Baby Steps

My 9-month-old daughter started walking this week. Eek! I still can’t believe it.

But as I watch her take her first baby steps, I was struck with the following ideas:

1.) Baby steps are not without forethought. She sees something she wants (usually something she’s not supposed to get into!), stands up, and begins putting one foot in front of the other in its direction. You can see the wheels turning, practically!

2.) Baby steps falter at first, and sometimes fail. It’s a start-and-stop process. She usually gets one or two steps forward, then loses her balance and falls down. But if it’s something she REALLY wants, she’ll get up and do it over and over again!

3.) Baby steps require utter and total concentration. When she has figured out what she wants and gets her feet underneath her, she usually drops the toy she was holding but always keeps her eyes up and on the desired object.

So, naturally, I compared this to the Baby Steps in our journey to get out of debt through Dave Ramsey’s Financial Peace University. These baby steps can be applied to your financial life, too.

1.) Baby steps require forethought. What do you wish you could afford? It often sounds like, “When we get out of debt, I want to buy a ____________.” You fill in the blank with what you want. Mine sounds like, “When we get out of debt, I am going to have fresh fruits and vegetables delivered to my front door once a week.” Start dreaming! That’s what will sustain you as you climb your way out of debt.

2.) Baby steps falter at first, and sometimes fail. It’s a start-and-stop process.  When we found out we were expecting, we began saving extra money into a “Baby Fund,” as Dave recommends. When Baby Girl finally arrived and we all came home healthy, we paid off all of our hospital bills, doctor bills, anesthetist bills, lab bills…OR SO WE THOUGHT! 9 months later, we were slammed with an $800 hospital bill and another $100 doctor bill. We were so mad because we used the remainder of our “Baby Fund” to pay down student loans. Just when we thought we were making good progress, these bills came out of the blue and set us back.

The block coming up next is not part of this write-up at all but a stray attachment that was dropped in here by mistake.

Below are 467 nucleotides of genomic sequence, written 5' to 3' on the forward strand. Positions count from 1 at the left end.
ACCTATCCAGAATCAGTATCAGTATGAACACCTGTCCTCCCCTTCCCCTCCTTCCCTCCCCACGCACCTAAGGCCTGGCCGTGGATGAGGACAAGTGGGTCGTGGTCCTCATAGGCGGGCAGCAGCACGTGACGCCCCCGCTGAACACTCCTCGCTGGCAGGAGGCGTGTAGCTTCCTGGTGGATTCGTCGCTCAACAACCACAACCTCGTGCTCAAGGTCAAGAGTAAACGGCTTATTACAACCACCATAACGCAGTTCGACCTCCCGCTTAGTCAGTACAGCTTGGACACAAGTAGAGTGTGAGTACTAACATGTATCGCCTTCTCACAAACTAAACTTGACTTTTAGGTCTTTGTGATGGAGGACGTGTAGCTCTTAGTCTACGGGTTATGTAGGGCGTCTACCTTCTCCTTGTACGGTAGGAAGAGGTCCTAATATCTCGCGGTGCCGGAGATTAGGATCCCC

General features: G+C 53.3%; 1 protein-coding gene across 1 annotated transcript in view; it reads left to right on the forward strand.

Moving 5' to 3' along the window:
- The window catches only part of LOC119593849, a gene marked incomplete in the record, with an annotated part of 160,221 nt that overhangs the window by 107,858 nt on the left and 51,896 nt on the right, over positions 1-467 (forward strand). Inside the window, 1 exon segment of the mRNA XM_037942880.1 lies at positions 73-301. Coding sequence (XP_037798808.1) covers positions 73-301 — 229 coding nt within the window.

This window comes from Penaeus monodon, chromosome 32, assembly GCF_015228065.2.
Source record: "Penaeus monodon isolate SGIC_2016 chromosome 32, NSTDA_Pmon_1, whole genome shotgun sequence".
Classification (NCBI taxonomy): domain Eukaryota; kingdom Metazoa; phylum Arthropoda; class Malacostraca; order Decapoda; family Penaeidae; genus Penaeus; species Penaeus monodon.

3.) Baby steps require utter and total concentration. If I’m not careful, I find myself saying, “Oh, I deserve this ice cream,” or, “We can just move some money around out of the snowball money,” or, “Oooh, extra money at the end of the month?! I can go shopping!” We are totally bombarded with commercials, ads, billboards, and every kind of sensory attraction to make us think we need to purchase things we didn’t know we needed. STAY GAZELLE INTENSE! Keep your eyes on the prize – getting out of debt and being a better steward of the money God gave you to manage.

Good luck on your debt journey. May God bless you more than you could ever ask or imagine. ~Ephesians 3:20-21